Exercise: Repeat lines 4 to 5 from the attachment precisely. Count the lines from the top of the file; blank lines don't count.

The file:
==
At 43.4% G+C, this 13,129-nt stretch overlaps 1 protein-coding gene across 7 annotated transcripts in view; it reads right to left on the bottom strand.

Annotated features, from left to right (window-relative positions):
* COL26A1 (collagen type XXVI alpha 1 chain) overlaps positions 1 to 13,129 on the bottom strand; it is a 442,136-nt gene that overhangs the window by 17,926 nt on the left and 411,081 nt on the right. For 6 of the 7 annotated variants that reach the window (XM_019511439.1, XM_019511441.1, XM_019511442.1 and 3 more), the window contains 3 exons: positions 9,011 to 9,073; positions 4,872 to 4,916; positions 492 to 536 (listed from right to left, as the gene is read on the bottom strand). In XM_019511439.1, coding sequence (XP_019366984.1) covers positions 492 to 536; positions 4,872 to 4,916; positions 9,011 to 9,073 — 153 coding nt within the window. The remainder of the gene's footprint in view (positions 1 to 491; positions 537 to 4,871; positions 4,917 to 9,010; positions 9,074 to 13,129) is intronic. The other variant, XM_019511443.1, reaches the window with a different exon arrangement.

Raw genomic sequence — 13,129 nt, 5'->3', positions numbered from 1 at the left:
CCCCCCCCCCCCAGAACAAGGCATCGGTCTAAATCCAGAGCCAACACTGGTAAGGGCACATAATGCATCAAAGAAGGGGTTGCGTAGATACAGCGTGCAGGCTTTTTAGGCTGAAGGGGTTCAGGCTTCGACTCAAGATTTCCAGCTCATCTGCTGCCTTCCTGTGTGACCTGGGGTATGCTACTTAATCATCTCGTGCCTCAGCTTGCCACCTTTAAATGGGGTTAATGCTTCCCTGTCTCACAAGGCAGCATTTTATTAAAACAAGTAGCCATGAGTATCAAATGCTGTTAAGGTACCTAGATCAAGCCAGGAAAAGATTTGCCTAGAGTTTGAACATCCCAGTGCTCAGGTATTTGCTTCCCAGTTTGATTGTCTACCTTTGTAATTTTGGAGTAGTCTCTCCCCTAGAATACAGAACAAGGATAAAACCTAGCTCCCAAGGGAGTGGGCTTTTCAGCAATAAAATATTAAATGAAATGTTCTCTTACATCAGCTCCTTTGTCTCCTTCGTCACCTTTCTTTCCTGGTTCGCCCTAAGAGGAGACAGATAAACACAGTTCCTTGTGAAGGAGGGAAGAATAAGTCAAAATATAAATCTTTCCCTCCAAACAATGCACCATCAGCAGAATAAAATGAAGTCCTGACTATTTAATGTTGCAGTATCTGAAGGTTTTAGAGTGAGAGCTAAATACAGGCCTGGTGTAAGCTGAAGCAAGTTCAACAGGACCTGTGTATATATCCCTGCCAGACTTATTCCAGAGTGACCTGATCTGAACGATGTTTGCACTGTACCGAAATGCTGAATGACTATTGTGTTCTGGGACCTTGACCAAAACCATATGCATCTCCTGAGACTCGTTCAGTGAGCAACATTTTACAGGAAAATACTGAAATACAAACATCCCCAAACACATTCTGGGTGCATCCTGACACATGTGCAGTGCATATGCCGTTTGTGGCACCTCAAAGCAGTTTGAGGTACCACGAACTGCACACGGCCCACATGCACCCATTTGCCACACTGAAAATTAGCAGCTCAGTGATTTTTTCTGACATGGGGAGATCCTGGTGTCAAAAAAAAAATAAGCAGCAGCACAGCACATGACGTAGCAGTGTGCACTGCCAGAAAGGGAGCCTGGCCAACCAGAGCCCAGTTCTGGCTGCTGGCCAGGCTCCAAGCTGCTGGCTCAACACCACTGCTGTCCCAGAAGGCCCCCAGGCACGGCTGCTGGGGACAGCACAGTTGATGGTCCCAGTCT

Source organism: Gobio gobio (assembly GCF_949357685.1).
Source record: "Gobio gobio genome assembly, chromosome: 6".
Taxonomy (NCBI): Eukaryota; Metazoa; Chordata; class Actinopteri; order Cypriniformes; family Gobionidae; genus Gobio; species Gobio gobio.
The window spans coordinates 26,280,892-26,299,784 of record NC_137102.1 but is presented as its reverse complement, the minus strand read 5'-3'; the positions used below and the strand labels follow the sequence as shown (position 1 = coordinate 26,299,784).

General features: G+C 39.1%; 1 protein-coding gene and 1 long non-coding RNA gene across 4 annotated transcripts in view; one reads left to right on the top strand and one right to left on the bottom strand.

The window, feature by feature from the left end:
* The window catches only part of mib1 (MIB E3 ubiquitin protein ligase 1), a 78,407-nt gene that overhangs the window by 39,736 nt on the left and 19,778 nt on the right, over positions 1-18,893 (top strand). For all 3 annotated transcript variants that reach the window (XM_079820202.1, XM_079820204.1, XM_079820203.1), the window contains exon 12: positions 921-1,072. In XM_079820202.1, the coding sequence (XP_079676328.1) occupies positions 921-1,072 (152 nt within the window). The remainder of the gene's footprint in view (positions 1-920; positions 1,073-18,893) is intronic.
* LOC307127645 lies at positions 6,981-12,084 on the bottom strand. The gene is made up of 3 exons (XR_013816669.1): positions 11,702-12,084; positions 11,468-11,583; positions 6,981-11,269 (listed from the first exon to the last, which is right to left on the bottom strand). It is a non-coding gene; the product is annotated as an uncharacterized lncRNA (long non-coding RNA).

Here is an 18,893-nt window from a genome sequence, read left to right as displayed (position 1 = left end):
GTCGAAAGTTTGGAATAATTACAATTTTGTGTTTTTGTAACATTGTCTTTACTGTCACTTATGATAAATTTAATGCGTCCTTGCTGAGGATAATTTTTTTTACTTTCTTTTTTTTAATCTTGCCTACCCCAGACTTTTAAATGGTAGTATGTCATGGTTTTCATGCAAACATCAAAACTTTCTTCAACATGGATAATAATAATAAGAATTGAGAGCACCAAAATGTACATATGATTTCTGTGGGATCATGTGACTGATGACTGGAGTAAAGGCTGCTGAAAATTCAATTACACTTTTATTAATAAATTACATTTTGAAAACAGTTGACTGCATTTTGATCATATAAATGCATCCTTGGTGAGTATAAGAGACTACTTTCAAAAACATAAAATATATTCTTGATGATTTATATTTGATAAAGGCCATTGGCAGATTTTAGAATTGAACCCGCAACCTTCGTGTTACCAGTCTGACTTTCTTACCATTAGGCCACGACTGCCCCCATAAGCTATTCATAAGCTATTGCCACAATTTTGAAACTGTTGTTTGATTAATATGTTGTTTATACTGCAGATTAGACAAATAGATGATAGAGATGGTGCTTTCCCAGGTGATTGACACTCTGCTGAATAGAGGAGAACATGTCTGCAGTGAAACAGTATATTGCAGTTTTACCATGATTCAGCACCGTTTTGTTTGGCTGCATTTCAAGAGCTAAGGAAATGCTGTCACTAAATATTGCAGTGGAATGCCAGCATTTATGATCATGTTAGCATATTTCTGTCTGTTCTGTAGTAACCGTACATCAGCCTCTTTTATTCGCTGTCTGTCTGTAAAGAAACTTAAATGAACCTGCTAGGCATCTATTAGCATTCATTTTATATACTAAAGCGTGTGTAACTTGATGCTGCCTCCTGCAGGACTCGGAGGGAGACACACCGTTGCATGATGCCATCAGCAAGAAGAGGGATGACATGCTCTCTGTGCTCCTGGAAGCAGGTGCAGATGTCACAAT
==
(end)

Raw genomic sequence — 13,129 nt, 5'->3', positions numbered from 1 at the left:
CCCCCCCCCCCCAGAACAAGGCATCGGTCTAAATCCAGAGCCAACACTGGTAAGGGCACATAATGCATCAAAGAAGGGGTTGCGTAGATACAGCGTGCAGGCTTTTTAGGCTGAAGGGGTTCAGGCTTCGACTCAAGATTTCCAGCTCATCTGCTGCCTTCCTGTGTGACCTGGGGTATGCTACTTAATCATCTCGTGCCTCAGCTTGCCACCTTTAAATGGGGTTAATGCTTCCCTGTCTCACAAGGCAGCATTTTATTAAAACAAGTAGCCATGAGTATCAAATGCTGTTAAGGTACCTAGATCAAGCCAGGAAAAGATTTGCCTAGAGTTTGAACATCCCAGTGCTCAGGTATTTGCTTCCCAGTTTGATTGTCTACCTTTGTAATTTTGGAGTAGTCTCTCCCCTAGAATACAGAACAAGGATAAAACCTAGCTCCCAAGGGAGTGGGCTTTTCAGCAATAAAATATTAAATGAAATGTTCTCTTACATCAGCTCCTTTGTCTCCTTCGTCACCTTTCTTTCCTGGTTCGCCCTAAGAGGAGACAGATAAACACAGTTCCTTGTGAAGGAGGGAAGAATAAGTCAAAATATAAATCTTTCCCTCCAAACAATGCACCATCAGCAGAATAAAATGAAGTCCTGACTATTTAATGTTGCAGTATCTGAAGGTTTTAGAGTGAGAGCTAAATACAGGCCTGGTGTAAGCTGAAGCAAGTTCAACAGGACCTGTGTATATATCCCTGCCAGACTTATTCCAGAGTGACCTGATCTGAACGATGTTTGCACTGTACCGAAATGCTGAATGACTATTGTGTTCTGGGACCTTGACCAAAACCATATGCATCTCCTGAGACTCGTTCAGTGAGCAACATTTTACAGGAAAATACTGAAATACAAACATCCCCAAACACATTCTGGGTGCATCCTGACACATGTGCAGTGCATATGCCGTTTGTGGCACCTCAAAGCAGTTTGAGGTACCACGAACTGCACACGGCCCACATGCACCCATTTGCCACACTGAAAATTAGCAGCTCAGTGATTTTTTCTGACATGGGGAGATCCTGGTGTCAAAAAAAAAATAAGCAGCAGCACAGCACATGACGTAGCAGTGTGCACTGCCAGAAAGGGAGCCTGGCCAACCAGAGCCCAGTTCTGGCTGCTGGCCAGGCTCCAAGCTGCTGGCTCAACACCACTGCTGTCCCAGAAGGCCCCCAGGCACGGCTGCTGGGGACAGCACAGTTGATGGTCCCAGTCT